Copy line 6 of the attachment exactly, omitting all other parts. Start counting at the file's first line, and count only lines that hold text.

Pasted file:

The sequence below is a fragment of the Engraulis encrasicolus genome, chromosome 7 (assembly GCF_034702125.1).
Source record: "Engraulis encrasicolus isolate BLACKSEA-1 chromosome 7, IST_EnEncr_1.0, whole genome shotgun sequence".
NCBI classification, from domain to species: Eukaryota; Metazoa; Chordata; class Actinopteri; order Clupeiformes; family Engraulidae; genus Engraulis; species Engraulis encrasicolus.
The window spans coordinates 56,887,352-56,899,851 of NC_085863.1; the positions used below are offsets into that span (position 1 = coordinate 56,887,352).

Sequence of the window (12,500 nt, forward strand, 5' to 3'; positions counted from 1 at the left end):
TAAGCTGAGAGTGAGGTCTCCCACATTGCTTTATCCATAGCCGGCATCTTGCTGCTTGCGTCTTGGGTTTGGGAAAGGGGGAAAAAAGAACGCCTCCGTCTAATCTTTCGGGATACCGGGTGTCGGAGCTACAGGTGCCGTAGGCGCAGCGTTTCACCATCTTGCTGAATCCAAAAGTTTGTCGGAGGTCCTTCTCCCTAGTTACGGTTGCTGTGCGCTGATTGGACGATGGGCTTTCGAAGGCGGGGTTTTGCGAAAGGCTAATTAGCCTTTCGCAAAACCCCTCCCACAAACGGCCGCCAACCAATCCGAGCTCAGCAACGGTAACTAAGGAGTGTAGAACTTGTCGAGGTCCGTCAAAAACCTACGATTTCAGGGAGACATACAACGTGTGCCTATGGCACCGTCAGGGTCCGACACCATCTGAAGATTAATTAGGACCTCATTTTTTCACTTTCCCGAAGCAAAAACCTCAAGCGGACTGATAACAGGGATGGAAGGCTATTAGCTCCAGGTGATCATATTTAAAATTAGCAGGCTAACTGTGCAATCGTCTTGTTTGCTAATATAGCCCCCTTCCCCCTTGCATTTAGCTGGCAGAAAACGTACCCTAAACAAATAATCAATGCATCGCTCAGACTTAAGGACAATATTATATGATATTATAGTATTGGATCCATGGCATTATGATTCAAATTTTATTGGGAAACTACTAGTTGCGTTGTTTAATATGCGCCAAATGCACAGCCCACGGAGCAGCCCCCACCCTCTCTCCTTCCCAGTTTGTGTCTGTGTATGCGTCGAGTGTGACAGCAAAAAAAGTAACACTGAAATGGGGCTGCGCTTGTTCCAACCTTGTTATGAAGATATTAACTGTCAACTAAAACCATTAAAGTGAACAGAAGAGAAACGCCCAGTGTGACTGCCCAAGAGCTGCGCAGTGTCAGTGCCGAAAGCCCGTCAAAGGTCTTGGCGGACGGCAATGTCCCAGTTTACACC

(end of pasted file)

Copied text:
TAAGCTGAGAGTGAGGTCTCCCACATTGCTTTATCCATAGCCGGCATCTTGCTGCTTGCGTCTTGGGTTTGGGAAAGGGGGAAAAAAGAACGCCTCCGTCTAATCTTTCGGGATACCGGGTGTCGGAGCTACAGGTGCCGTAGGCGCAGCGTTTCACCATCTTGCTGAATCCAAAAGTTTGTCGGAGGTCCTTCTCCCTAGTTACGGTTGCTGTGCGCTGATTGGACGATGGGCTTTCGAAGGCGGGGTTTTGCGAAAGGCTAATTAGCCTTTCGCAAAACCCCTCCCACAAACGGCCGCCAACCAATCCGAGCTCAGCAACGGTAACTAAGGAGTGTAGAACTTGTCGAGGTCCGTCAAAAACCTACGATTTCAGGGAGACATACAACGTGTGCCTATGGCACCGTCAGGGTCCGACACCATCTGAAGATTAATTAGGACCTCATTTTTTCACTTTCCCGAAGCAAAAACCTCAAGCGGACTGATAACAGGGATGGAAGGCTATTAGCTCCAGGTGATCATATTTAAAATTAGCAGGCTAACTGTGCAATCGTCTTGTTTGCTAATATAGCCCCCTTCCCCCTTGCATTTAGCTGGCAGAAAACGTACCCTAAACAAATAATCAATGCATCGCTCAGACTTAAGGACAATATTATATGATATTATAGTATTGGATCCATGGCATTATGATTCAAATTTTATTGGGAAACTACTAGTTGCGTTGTTTAATATGCGCCAAATGCACAGCCCACGGAGCAGCCCCCACCCTCTCTCCTTCCCAGTTTGTGTCTGTGTATGCGTCGAGTGTGACAGCAAAAAAAGTAACACTGAAATGGGGCTGCGCTTGTTCCAACCTTGTTATGAAGATATTAACTGTCAACTAAAACCATTAAAGTGAACAGAAGAGAAACGCCCAGTGTGACTGCCCAAGAGCTGCGCAGTGTCAGTGCCGAAAGCCCGTCAAAGGTCTTGGCGGACGGCAATGTCCCAGTTTACACC